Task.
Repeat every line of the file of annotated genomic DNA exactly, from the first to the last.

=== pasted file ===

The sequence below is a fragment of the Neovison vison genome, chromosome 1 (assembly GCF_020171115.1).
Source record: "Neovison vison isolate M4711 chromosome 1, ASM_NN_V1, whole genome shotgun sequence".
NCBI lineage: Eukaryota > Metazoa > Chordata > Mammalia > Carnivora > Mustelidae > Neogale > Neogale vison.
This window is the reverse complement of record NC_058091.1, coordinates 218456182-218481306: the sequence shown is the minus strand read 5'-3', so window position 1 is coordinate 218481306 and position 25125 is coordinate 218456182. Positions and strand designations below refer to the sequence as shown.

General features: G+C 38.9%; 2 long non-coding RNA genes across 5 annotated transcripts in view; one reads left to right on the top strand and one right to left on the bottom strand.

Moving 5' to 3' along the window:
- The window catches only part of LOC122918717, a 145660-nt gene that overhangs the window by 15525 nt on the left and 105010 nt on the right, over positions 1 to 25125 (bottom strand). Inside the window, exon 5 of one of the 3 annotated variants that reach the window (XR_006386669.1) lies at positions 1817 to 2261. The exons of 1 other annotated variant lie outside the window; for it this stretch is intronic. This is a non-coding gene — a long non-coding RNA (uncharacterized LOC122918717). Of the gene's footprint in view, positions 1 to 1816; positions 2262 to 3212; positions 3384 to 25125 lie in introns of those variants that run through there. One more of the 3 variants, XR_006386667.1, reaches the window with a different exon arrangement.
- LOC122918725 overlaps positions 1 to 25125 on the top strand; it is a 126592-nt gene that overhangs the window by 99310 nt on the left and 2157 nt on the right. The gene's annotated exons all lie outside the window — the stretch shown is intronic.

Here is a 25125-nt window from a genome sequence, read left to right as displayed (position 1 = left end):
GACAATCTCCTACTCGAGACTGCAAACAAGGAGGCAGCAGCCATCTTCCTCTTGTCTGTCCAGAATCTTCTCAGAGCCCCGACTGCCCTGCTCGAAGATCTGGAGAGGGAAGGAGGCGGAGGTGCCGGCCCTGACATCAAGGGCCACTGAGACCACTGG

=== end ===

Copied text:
The sequence below is a fragment of the Neovison vison genome, chromosome 1 (assembly GCF_020171115.1).
Source record: "Neovison vison isolate M4711 chromosome 1, ASM_NN_V1, whole genome shotgun sequence".
NCBI lineage: Eukaryota > Metazoa > Chordata > Mammalia > Carnivora > Mustelidae > Neogale > Neogale vison.
This window is the reverse complement of record NC_058091.1, coordinates 218456182-218481306: the sequence shown is the minus strand read 5'-3', so window position 1 is coordinate 218481306 and position 25125 is coordinate 218456182. Positions and strand designations below refer to the sequence as shown.

General features: G+C 38.9%; 2 long non-coding RNA genes across 5 annotated transcripts in view; one reads left to right on the top strand and one right to left on the bottom strand.

Moving 5' to 3' along the window:
- The window catches only part of LOC122918717, a 145660-nt gene that overhangs the window by 15525 nt on the left and 105010 nt on the right, over positions 1 to 25125 (bottom strand). Inside the window, exon 5 of one of the 3 annotated variants that reach the window (XR_006386669.1) lies at positions 1817 to 2261. The exons of 1 other annotated variant lie outside the window; for it this stretch is intronic. This is a non-coding gene — a long non-coding RNA (uncharacterized LOC122918717). Of the gene's footprint in view, positions 1 to 1816; positions 2262 to 3212; positions 3384 to 25125 lie in introns of those variants that run through there. One more of the 3 variants, XR_006386667.1, reaches the window with a different exon arrangement.
- LOC122918725 overlaps positions 1 to 25125 on the top strand; it is a 126592-nt gene that overhangs the window by 99310 nt on the left and 2157 nt on the right. The gene's annotated exons all lie outside the window — the stretch shown is intronic.

Here is a 25125-nt window from a genome sequence, read left to right as displayed (position 1 = left end):
GACAATCTCCTACTCGAGACTGCAAACAAGGAGGCAGCAGCCATCTTCCTCTTGTCTGTCCAGAATCTTCTCAGAGCCCCGACTGCCCTGCTCGAAGATCTGGAGAGGGAAGGAGGCGGAGGTGCCGGCCCTGACATCAAGGGCCACTGAGACCACTGG